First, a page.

My interest in hydrokinetic energy was revived after reading a recent article in CleanEdge about the Series-A (or first-round) funding of a company called Hydro Green Energy. I was first introduced to Hydro Green, a company devoted to the development of high-efficiency hydrokinetic turbines, about three years ago when I worked as an intern at the UT Clean Energy Incubator (CEI). While at CEI, I learned about various alternative energy technologies, including hydrokinetic energy. Hydrokinetic energy is derived from the movement of ocean (or freshwater) currents across the blades of a turbine. Unlike traditional hydropower, there is no need to first build a dam or other infrastructure.
The article reports that Hydro Green's Federal Energy Regulatory Commission (FERC) licensed hydrokinetic power project on the Mississippi River, expected to be operational by late August of this year, will be the first one of its kind in the United States. However, it seems that Hydro Green is not the only company developing hydrokinetic power projects on the Mississippi River. In an article published earlier this month in the St. Louis Dispatch, a New England startup called Free Flow Power Corp. is planning to put hydrokinetic turbines in the Mississippi from St. Louis to the Gulf of Mexico.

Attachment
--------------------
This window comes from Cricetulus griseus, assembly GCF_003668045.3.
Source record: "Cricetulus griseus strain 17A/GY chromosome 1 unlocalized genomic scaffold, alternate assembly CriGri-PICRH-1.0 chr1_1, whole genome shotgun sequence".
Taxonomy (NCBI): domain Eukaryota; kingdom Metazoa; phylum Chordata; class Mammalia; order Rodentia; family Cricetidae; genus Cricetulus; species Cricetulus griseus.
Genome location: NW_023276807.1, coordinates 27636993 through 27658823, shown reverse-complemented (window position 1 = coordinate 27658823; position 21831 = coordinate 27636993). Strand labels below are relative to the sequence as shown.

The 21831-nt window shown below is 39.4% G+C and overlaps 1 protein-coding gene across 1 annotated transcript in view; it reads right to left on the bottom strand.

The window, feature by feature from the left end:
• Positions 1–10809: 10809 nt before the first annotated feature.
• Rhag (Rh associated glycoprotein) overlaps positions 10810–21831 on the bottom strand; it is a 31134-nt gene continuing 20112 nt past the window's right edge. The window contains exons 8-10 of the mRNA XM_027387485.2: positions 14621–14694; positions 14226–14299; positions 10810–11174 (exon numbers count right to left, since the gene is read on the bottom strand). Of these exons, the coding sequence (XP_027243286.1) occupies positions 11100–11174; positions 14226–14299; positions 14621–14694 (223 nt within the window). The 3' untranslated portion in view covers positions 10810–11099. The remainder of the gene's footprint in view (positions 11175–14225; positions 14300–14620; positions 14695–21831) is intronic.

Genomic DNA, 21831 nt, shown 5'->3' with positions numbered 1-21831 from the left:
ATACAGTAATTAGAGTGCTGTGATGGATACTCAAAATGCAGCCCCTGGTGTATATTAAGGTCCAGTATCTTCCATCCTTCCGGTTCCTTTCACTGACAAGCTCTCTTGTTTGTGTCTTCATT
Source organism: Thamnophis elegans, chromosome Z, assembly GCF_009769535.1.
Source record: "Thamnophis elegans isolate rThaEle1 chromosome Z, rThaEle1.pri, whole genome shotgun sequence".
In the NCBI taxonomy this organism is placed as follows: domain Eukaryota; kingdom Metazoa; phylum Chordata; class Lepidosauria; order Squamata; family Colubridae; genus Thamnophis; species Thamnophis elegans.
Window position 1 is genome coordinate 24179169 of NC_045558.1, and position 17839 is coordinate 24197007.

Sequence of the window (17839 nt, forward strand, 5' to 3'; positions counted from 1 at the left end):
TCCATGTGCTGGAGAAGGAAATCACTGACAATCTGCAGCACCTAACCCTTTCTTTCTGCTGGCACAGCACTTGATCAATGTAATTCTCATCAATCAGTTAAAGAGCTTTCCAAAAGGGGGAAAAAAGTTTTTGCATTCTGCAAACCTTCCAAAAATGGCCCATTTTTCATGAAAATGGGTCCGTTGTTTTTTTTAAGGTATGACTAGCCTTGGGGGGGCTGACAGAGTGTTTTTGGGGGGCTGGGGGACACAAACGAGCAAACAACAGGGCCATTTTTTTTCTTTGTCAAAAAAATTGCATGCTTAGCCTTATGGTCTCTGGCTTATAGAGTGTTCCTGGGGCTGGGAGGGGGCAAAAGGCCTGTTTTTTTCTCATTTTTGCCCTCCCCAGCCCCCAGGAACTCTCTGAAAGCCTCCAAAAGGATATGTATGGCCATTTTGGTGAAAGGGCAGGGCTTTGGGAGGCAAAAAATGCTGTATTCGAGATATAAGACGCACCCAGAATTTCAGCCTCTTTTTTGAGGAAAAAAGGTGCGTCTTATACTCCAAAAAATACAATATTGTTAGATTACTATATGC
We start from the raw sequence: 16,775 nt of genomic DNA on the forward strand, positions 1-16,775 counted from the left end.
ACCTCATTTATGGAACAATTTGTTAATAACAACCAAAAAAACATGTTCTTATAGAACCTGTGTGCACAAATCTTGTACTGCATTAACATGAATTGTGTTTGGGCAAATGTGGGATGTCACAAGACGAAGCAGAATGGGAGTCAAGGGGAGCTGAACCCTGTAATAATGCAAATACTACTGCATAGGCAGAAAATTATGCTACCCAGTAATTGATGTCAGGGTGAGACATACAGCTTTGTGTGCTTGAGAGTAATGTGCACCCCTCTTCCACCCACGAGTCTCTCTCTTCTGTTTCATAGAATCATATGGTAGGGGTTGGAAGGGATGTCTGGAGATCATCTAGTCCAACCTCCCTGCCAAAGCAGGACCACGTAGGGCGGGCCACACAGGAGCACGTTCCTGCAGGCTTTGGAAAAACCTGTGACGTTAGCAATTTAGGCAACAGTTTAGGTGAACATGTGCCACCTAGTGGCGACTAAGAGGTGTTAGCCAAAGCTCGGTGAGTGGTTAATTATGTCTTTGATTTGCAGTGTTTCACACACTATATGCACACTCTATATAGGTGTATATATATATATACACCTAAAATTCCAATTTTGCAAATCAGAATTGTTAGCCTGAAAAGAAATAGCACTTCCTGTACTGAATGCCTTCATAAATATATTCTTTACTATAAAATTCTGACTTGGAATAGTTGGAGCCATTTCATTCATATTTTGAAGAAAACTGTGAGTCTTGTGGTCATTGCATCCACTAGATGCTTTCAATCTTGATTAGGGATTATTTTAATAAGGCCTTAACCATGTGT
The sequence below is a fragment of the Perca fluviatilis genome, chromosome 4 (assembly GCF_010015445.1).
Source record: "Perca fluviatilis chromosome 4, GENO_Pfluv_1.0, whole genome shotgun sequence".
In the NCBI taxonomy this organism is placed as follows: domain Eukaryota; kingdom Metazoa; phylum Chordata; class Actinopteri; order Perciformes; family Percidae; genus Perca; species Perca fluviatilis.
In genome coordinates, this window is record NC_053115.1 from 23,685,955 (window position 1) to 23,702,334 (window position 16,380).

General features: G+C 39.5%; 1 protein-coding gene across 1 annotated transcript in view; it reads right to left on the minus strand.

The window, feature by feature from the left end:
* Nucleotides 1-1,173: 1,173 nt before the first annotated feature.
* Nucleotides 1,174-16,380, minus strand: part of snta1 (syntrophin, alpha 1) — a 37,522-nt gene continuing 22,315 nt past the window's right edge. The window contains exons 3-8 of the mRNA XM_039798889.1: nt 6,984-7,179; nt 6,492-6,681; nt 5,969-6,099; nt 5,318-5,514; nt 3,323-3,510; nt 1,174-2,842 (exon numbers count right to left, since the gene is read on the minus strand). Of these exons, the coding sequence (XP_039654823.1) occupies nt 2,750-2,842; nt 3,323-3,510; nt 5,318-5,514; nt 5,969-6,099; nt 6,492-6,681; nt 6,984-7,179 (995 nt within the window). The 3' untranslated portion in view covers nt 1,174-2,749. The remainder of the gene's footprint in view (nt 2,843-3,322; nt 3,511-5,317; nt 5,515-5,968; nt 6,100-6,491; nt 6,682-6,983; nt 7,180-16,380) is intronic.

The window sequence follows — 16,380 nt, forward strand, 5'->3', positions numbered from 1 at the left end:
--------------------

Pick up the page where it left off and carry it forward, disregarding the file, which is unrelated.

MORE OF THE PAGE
With a potential to develop a minimum of 23000 megawatts (MW) of hydrokinetic energy by 2025 [according to a 2007 study by Electric Power Research Institute (EPRI)], it is no wonder that companies are jumping onboard the hydrokinetic bandwagon. In addition to possessing a huge resource base, hydrokinetic energy is emissions-free and highly efficient. In fact, the National Hydropower Association claims that today's turbines are more than 90% efficient. With these characteristics in mind, I would not be surprised if hydrokinetic power generation becomes more common in the very near future.